To Assimilate or Not To, That is the Question!

Episode 38 of July 17, 2019, in the serialization of The Polyglot: Union of Korea and Japan,, in the New York Ilbo Daily, attached below, is the scene where Seiji Oda, 25, a top-ranking Japanese official in the Government General, Korea, a colony of Japan (1910-45), is having lunch with Dr. Ina Yoon, 25, a brilliant ER resident at Seoul Imperial University Medical Center, who thinks Seiji a rich and influential fellow countryman with good connections to the Government General and capable of securing the release of her fiance, poet laureate of Korea, held on charges of sedition for inspiring the independence uprising of March 1, 1919, with his stirring verses.   

Epitomized is the terrible conflict Koreans must have faced over the issue of Japanese name adoption (창씨), somewhat reminiscent of what most Americans or immigrant groups worldwide must experience, at least in the first or second generation: whether to assimilate to the mainstream or preserve their distinctive identity and heritage, a matter of pride but also a cause for marginalization.

The dilemma gives us pause about the simplistic denunciation of 친일파 chinilpa, pro-Japanese toadies, by some vocal Korean patriotic groups shortly after liberation from Japan in 1945.

One laudable thing Syngman Rhee, South Korea’s first president (1948-60), does is massive employment and advancement of the chinilpa. Not because he is wise or magnanimous but because otherwise the country would have come to a screeching halt. Not only the educated and professional but the whole Korean population was chinil if they went to school, looked for good jobs, strove for success.

The predicament recurs throughout the novel, as it tracks the Korean diaspora to Siberia, Central Asia, Japan, and America.

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         “On the contrary we feel preordained. Our marriage will bring about their reconciliation,” she said with finality and confidence. “Enough said about me and Jongnay. It’s time you told me who you are. Why on a Sunday don’t you stay home and eat the food your wife cooks?”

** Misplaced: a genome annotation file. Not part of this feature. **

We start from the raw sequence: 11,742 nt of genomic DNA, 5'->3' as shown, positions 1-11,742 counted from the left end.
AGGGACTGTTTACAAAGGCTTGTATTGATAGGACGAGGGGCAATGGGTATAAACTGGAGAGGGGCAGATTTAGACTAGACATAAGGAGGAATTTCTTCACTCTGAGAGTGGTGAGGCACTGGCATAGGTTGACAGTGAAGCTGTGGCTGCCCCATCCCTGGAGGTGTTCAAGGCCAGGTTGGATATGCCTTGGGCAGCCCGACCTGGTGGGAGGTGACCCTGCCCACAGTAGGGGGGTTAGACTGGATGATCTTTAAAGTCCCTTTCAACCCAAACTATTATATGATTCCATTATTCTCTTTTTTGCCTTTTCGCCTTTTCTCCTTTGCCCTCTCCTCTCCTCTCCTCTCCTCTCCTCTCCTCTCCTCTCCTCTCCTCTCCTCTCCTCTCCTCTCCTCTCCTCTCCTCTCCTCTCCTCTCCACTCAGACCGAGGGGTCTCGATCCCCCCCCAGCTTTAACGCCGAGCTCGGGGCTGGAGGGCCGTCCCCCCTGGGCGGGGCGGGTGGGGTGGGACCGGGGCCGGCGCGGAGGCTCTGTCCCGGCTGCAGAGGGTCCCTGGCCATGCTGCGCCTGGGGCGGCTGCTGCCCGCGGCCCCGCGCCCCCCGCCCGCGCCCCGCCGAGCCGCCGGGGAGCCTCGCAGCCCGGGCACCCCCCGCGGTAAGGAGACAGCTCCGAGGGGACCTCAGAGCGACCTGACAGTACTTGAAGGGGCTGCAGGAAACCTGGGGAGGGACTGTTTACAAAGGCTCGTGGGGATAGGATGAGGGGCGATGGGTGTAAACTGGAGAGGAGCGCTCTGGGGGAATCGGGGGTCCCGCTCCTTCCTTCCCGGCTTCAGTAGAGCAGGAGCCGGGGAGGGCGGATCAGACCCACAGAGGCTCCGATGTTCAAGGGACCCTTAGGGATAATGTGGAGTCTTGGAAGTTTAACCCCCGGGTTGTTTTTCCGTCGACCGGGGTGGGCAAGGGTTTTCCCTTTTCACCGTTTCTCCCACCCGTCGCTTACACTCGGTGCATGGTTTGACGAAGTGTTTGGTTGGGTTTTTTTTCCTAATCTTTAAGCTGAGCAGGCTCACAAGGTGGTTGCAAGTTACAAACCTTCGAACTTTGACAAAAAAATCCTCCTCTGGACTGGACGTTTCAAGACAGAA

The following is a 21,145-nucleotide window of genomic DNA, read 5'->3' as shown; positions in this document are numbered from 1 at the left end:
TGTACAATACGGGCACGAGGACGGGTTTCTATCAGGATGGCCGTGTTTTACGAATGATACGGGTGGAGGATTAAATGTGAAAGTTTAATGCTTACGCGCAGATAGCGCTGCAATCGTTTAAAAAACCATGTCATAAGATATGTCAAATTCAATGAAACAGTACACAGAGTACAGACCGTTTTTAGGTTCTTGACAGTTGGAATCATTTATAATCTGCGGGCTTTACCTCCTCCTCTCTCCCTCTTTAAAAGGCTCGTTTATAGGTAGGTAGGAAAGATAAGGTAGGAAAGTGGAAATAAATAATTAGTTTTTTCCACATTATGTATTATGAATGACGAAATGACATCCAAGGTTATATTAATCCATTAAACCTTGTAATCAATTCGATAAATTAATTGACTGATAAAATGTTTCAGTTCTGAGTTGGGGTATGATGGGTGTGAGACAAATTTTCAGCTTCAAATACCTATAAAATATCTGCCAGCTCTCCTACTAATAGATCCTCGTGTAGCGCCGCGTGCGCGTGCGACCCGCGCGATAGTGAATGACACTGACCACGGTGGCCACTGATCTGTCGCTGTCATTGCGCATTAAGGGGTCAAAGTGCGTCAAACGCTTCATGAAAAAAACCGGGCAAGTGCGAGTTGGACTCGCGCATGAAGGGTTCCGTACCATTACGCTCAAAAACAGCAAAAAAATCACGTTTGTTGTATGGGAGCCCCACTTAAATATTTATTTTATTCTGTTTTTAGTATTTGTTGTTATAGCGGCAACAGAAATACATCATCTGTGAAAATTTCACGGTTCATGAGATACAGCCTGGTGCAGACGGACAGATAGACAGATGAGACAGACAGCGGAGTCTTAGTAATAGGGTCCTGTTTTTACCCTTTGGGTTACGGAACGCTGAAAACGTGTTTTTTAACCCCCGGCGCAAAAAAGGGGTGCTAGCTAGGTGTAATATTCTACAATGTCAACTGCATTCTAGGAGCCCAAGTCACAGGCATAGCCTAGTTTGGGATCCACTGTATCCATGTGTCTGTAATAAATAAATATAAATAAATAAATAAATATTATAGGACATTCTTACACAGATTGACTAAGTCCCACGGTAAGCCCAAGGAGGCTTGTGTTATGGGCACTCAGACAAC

“반대로 우리는 그렇게 운명지여 졌다고 봅니다. 단 우리의 결혼은 두 집안을 화해 시킬 것입니다” 하고 그녀는 단호하게 자신 만만한 어조로 말했다. “나와 종내에 대하여는 할만큼 얘기를 많이 했습니다. 이제 선생님이 누구인지 말해줄 차례가 되였습니다. 왜 오늘같은 일요일 날 집에 계시며 부인이 차려 주는 음식을 들지 않으십니까?”

         “I have no wife,” Seiji said. “I’ve never been married.”

         “나는 처가 없습니다” 세이지가 말했다. “한번도 결혼한 적이 없습니다.”

         “I am sorry. I assumed….” Ina suddenly felt irritated. “Who are you?”

         “죄송합니다. 그런줄 모르고…” 인아는 갑자기 신경질이 났다. “도대체 누구 십니까?”

         At first Seiji considered evasion with a joke but thought better of it after one glance at her intense gaze, demanding a straight answer. 

         처음에는 농으로 넘겨보려 했으나 솔직한 답을 요구하는 그녀의 강한 응시를 보고 마음을 바꿨다.

         “I have a Japanese name.”

         “나는 일본 이름을 가졌습니다.”

         “Oh, your family has adopted a Japanese name, too,” she said, well aware that adoption of Japanese names, to be made compulsory in a few more years under the stepped-up policy of Japanization, was still only voluntary, though strongly encouraged with various incentives like employment and advancement. As a result many Korean families had taken Japanese names, either completely or alongside their Korean names.

         “아, 당신 집안에서도 일본 이름을 채택하셨군요”하고 그녀는 일본 이름 채택이 수년 후면 강화된 일본화 정책하에 강제되나 고용 승진 면에서 여러 가지 혜택으로 강력하게 권장되고 있으나 아직은 자의에 맡겨져 있음을 알면서 말했다. 결과적으로 많은 조선인 가족들이 일본 이름을 완전히 또는 조선 이름과 병행하여 쓰고 있었다.

         “Hasn’t your father considered it?”

         “댁의 아버님은 이걸 고려하지 않으셨습니까?”

         “He has but hesitates, for fear our ancestors might turn over in their graves. So what is your Japanese name?”

         “고려했지만 우리 조상들이 무덤에서 놀라 뒤틀릴까 봐 주저하십니다. 그럼 댁의 일본 이름이 뭡니까?”

         “Seiji Oda.”

         “세이지 오다.”

         “Do you still use your Korean name along with your Japanese?”

         “일본 이름에 병행해서 조선 이름도 계속 쓰십니까?”

         “I don’t have any Korean name,” Seiji said after a beat.

         “조선 이름은 없습니다” 하고 잠간 지체후 세이지가 말했다.

         “What do you mean?” she asked, puzzled. “You mean you have made a clean break with your Korean heritage?”

         “무슨 뜻입니까?” 하고 그녀는 어리둥절하여 물었다. “조선의 전통과는 깨끗이 인연을 끊으셨다는 의미입니까?”

         “I have no Korean heritage,” Seiji said.

         “내게는 조선의 전통은 없습니다” 하고 세이지가 말했다.

         “You mean figuratively, of course.”

         “물론 비유적인 의미에서요.”

         “No, literally. I am Japanese.”

         “아니요. 문자 그대로 입니다. 나는 일본 사람입니다.”

         “By birth?”




         “Mr. Oda, are you by any chance related to Katsuo Oda, Minister of the Treasury and leader of the Liberal Party?” She had read about the Odas of Osaka, descended from Nobunaga Oda, the first man to almost unify Japan. The family had controlling interests in the Bank of Japan, Hinomaru Shipping, Shimizu Gumi Construction, among others.

         “오다씨, 혹 대장성 장관이며 자유당 지도자 가쓰오 오다와 인척 관계가 되십니까?” 그녀는 일본을 처음으로 거의 통일한 노부나가 오다로부터 내려온 오사가의 오다 가문에 대하여 읽은 바가 있었다. 그 집안이 일본 은행, 히노마루 해운, 시미즈 구미 건축 기타 많은 업체의 지배 이권을 장악하고 있었다.

         “He is my father,” Seiji admitted.

         “그 분이 제 아버지입니다” 하고 세이지가 실토했다.

         “What are you doing in the backwater of Korea?” Ina asked with an effort at nonchalance, disguising her alarm and bewilderment. She could not figure out why he had undertaken to be Jongnay’s champion. Had it been some kind of trap?

         “조선같은 벽지에서 뭘 하고 계십니까?” 하고 그녀의 놀람과 당혹을 감추고 태연 자약을 노력하며 물었다. 왜 이자가 종내의 옹호자로 나섰는지 알 수가 없었다. 이 모든 것이 하나의 덫이였던가?

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